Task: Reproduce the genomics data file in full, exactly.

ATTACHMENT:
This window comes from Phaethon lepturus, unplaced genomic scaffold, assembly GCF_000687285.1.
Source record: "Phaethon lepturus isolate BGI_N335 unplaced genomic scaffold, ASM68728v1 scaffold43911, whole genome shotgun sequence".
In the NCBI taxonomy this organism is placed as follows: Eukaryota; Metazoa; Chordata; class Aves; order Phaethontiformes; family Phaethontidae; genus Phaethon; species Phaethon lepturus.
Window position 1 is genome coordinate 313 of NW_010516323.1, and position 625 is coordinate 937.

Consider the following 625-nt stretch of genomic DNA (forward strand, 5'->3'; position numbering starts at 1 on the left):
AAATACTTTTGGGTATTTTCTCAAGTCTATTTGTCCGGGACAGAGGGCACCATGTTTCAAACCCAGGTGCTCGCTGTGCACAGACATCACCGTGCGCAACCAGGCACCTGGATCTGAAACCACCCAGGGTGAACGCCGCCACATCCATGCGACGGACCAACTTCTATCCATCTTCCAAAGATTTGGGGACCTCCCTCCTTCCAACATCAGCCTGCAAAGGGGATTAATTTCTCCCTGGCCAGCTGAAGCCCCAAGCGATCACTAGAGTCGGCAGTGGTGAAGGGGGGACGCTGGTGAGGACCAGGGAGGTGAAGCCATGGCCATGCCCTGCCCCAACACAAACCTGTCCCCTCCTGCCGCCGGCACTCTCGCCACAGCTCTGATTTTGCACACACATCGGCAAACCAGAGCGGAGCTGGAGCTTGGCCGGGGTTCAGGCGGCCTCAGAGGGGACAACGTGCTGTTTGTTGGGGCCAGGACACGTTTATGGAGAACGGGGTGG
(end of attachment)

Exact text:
This window comes from Phaethon lepturus, unplaced genomic scaffold, assembly GCF_000687285.1.
Source record: "Phaethon lepturus isolate BGI_N335 unplaced genomic scaffold, ASM68728v1 scaffold43911, whole genome shotgun sequence".
In the NCBI taxonomy this organism is placed as follows: Eukaryota; Metazoa; Chordata; class Aves; order Phaethontiformes; family Phaethontidae; genus Phaethon; species Phaethon lepturus.
Window position 1 is genome coordinate 313 of NW_010516323.1, and position 625 is coordinate 937.

Consider the following 625-nt stretch of genomic DNA (forward strand, 5'->3'; position numbering starts at 1 on the left):
AAATACTTTTGGGTATTTTCTCAAGTCTATTTGTCCGGGACAGAGGGCACCATGTTTCAAACCCAGGTGCTCGCTGTGCACAGACATCACCGTGCGCAACCAGGCACCTGGATCTGAAACCACCCAGGGTGAACGCCGCCACATCCATGCGACGGACCAACTTCTATCCATCTTCCAAAGATTTGGGGACCTCCCTCCTTCCAACATCAGCCTGCAAAGGGGATTAATTTCTCCCTGGCCAGCTGAAGCCCCAAGCGATCACTAGAGTCGGCAGTGGTGAAGGGGGGACGCTGGTGAGGACCAGGGAGGTGAAGCCATGGCCATGCCCTGCCCCAACACAAACCTGTCCCCTCCTGCCGCCGGCACTCTCGCCACAGCTCTGATTTTGCACACACATCGGCAAACCAGAGCGGAGCTGGAGCTTGGCCGGGGTTCAGGCGGCCTCAGAGGGGACAACGTGCTGTTTGTTGGGGCCAGGACACGTTTATGGAGAACGGGGTGG